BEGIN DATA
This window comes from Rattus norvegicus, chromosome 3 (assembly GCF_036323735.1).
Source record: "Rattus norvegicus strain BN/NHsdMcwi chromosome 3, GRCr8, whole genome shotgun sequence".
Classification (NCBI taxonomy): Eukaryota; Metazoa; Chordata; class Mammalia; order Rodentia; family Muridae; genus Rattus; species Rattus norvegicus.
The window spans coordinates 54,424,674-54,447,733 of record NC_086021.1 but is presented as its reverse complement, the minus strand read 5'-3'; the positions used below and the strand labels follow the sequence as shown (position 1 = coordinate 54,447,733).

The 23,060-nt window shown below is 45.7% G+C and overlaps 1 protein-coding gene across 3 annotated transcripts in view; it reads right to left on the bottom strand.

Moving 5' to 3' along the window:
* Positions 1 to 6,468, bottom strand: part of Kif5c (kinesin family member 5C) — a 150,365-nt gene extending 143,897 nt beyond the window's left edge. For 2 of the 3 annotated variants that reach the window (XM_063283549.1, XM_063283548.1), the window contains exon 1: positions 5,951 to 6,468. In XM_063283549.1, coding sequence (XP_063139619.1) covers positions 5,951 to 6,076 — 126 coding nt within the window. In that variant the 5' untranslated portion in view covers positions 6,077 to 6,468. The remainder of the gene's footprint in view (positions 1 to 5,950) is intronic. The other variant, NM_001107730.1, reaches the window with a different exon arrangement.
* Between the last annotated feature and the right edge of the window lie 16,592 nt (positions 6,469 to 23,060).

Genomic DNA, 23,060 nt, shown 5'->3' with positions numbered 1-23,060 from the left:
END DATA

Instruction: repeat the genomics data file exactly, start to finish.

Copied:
This window comes from Rattus norvegicus, chromosome 3 (assembly GCF_036323735.1).
Source record: "Rattus norvegicus strain BN/NHsdMcwi chromosome 3, GRCr8, whole genome shotgun sequence".
Classification (NCBI taxonomy): Eukaryota; Metazoa; Chordata; class Mammalia; order Rodentia; family Muridae; genus Rattus; species Rattus norvegicus.
The window spans coordinates 54,424,674-54,447,733 of record NC_086021.1 but is presented as its reverse complement, the minus strand read 5'-3'; the positions used below and the strand labels follow the sequence as shown (position 1 = coordinate 54,447,733).

The 23,060-nt window shown below is 45.7% G+C and overlaps 1 protein-coding gene across 3 annotated transcripts in view; it reads right to left on the bottom strand.

Moving 5' to 3' along the window:
* Positions 1 to 6,468, bottom strand: part of Kif5c (kinesin family member 5C) — a 150,365-nt gene extending 143,897 nt beyond the window's left edge. For 2 of the 3 annotated variants that reach the window (XM_063283549.1, XM_063283548.1), the window contains exon 1: positions 5,951 to 6,468. In XM_063283549.1, coding sequence (XP_063139619.1) covers positions 5,951 to 6,076 — 126 coding nt within the window. In that variant the 5' untranslated portion in view covers positions 6,077 to 6,468. The remainder of the gene's footprint in view (positions 1 to 5,950) is intronic. The other variant, NM_001107730.1, reaches the window with a different exon arrangement.
* Between the last annotated feature and the right edge of the window lie 16,592 nt (positions 6,469 to 23,060).

Genomic DNA, 23,060 nt, shown 5'->3' with positions numbered 1-23,060 from the left: